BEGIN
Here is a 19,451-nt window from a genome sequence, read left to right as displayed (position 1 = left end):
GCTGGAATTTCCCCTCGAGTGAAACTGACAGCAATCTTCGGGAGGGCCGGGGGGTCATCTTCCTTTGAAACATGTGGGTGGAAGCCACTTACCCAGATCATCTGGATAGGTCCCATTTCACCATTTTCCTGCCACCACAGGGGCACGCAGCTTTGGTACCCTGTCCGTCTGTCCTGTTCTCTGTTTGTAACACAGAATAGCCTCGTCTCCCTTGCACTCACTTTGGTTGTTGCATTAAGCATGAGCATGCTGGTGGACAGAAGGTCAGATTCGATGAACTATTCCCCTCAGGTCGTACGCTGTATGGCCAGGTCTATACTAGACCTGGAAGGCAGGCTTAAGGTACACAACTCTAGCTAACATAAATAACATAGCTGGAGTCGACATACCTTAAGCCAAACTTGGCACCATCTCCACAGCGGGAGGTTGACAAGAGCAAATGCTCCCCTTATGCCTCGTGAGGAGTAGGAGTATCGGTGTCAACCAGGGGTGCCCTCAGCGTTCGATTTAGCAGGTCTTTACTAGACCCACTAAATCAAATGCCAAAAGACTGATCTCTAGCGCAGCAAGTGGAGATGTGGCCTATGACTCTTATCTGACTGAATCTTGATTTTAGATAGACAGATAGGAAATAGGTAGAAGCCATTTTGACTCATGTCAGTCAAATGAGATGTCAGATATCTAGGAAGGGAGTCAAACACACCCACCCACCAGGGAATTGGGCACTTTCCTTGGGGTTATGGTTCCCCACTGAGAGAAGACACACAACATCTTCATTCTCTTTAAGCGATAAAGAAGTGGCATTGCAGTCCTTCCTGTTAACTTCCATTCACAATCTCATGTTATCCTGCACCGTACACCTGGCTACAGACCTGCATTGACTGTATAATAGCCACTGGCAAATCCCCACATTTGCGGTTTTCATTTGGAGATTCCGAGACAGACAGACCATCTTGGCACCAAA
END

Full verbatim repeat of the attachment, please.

Here is a 19,451-nt window from a genome sequence, read left to right as displayed (position 1 = left end):
GCTGGAATTTCCCCTCGAGTGAAACTGACAGCAATCTTCGGGAGGGCCGGGGGGTCATCTTCCTTTGAAACATGTGGGTGGAAGCCACTTACCCAGATCATCTGGATAGGTCCCATTTCACCATTTTCCTGCCACCACAGGGGCACGCAGCTTTGGTACCCTGTCCGTCTGTCCTGTTCTCTGTTTGTAACACAGAATAGCCTCGTCTCCCTTGCACTCACTTTGGTTGTTGCATTAAGCATGAGCATGCTGGTGGACAGAAGGTCAGATTCGATGAACTATTCCCCTCAGGTCGTACGCTGTATGGCCAGGTCTATACTAGACCTGGAAGGCAGGCTTAAGGTACACAACTCTAGCTAACATAAATAACATAGCTGGAGTCGACATACCTTAAGCCAAACTTGGCACCATCTCCACAGCGGGAGGTTGACAAGAGCAAATGCTCCCCTTATGCCTCGTGAGGAGTAGGAGTATCGGTGTCAACCAGGGGTGCCCTCAGCGTTCGATTTAGCAGGTCTTTACTAGACCCACTAAATCAAATGCCAAAAGACTGATCTCTAGCGCAGCAAGTGGAGATGTGGCCTATGACTCTTATCTGACTGAATCTTGATTTTAGATAGACAGATAGGAAATAGGTAGAAGCCATTTTGACTCATGTCAGTCAAATGAGATGTCAGATATCTAGGAAGGGAGTCAAACACACCCACCCACCAGGGAATTGGGCACTTTCCTTGGGGTTATGGTTCCCCACTGAGAGAAGACACACAACATCTTCATTCTCTTTAAGCGATAAAGAAGTGGCATTGCAGTCCTTCCTGTTAACTTCCATTCACAATCTCATGTTATCCTGCACCGTACACCTGGCTACAGACCTGCATTGACTGTATAATAGCCACTGGCAAATCCCCACATTTGCGGTTTTCATTTGGAGATTCCGAGACAGACAGACCATCTTGGCACCAAA